His remarks came as he opened the second day of a congressional inquisition in the wake of the worst privacy debacle in his company's history.
As Bloomberg reports, Representative Ben Lujan asked Zuckerberg whether or not Facebook collected data on users who did not have an account. Cambridge Analytica did work for the Trump campaign during the 2016 presidential election, but a spokesperson for the Trump campaign told ABC News in a statement that the campaign used the RNC for its voter data and not Cambridge Analytica.
During Wednesday's hearing, Zuckerberg divulged that his own personal data had been sold to a third party. "And [it's] why Facebook is such a special service that people feel a lot of ownership over".
"Every time there is a control right there", Zuckerberg said.
Zuckerberg, who testified before the Senate Judiciary and Commerce Committees for roughly five hours Tuesday, is appearing before the House Energy and Commerce Committee Wednesday, and is facing numerous same questions about alleged Russian election interference, the data breach, and the mechanics of the social media platform he first launched as a student at Harvard.
Rep. Anna Eshoo (D-Calif.), who represents a Bay Area district that includes parts of Silicon Valley, asked, "Are you willing to change you business model in the interest of protecting individual privacy?"
Zuckerberg went on to say that the data protections that Facebook offers Europeans (because they are forced to by EU laws) will be extended to Americans. He said Facebook had considered the data collection "a closed case" and had not alerted the Federal Trade Commission.
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"I do imagine that we will find some apps that were either doing something suspicious or misusing people's data", he said. Graham wanted Zuckerberg to be more specific: Does Facebook have any real competition for its core product, the social media site? He said he did, once again referring to the need to ensure fairness in this year's elections in India, Brazil, Mexico, Pakistan and Hungary.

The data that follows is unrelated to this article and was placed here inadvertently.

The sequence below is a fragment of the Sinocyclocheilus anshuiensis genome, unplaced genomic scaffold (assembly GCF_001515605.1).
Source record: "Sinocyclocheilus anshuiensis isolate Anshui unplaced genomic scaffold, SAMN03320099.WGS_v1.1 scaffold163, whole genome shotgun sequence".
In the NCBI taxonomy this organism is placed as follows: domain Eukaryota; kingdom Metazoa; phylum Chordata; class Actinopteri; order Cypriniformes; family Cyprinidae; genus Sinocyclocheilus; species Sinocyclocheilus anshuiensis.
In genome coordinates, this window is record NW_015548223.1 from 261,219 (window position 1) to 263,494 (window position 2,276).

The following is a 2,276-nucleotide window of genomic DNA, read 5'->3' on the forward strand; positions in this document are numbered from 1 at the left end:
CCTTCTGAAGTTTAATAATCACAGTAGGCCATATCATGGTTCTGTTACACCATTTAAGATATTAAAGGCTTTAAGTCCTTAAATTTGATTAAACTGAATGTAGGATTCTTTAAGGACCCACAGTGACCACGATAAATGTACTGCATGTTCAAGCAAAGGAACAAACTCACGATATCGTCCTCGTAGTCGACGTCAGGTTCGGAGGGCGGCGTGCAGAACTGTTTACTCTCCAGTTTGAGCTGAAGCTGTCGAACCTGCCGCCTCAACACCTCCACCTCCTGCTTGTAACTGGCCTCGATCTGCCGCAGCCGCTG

Just as Facebook provides an online connection for "friends", it also delivers daily highlights of lives that can seem better than ours. Alastair Mactaggart, the chief proponent of the proposed initiative, said: "We're gratified that Facebook has dropped its opposition to the California Consumer Privacy Act".
In the fourth quarter of past year it had 2.2 billion active users - more than a quarter of the world's population. For those of us who have been paying attention to Facebook and its litany of scandals over the past few months, Zuck's testimony in front of committees from the Senate and a (distinctly more lucid) one from the House told us nothing new.
By one measure, Zuckerberg succeeded in his Washington appearance.
The hearings that ended on Wednesday revealed no consensus among USA lawmakers about what kind of privacy legislation they might want to pursue, if any, and no timeline for action.
"To me, he came across as very conciliatory, especially when he took full responsibility for the mistakes of his company", said Jessica Vitak, head of the University of Maryland's Privacy and Education Research Lab.
"I think it's time to ask if Facebook has moved too fast and broken too many things", Rep. Greg Walden (R-OR) stated at the beginning of this morning's hearing.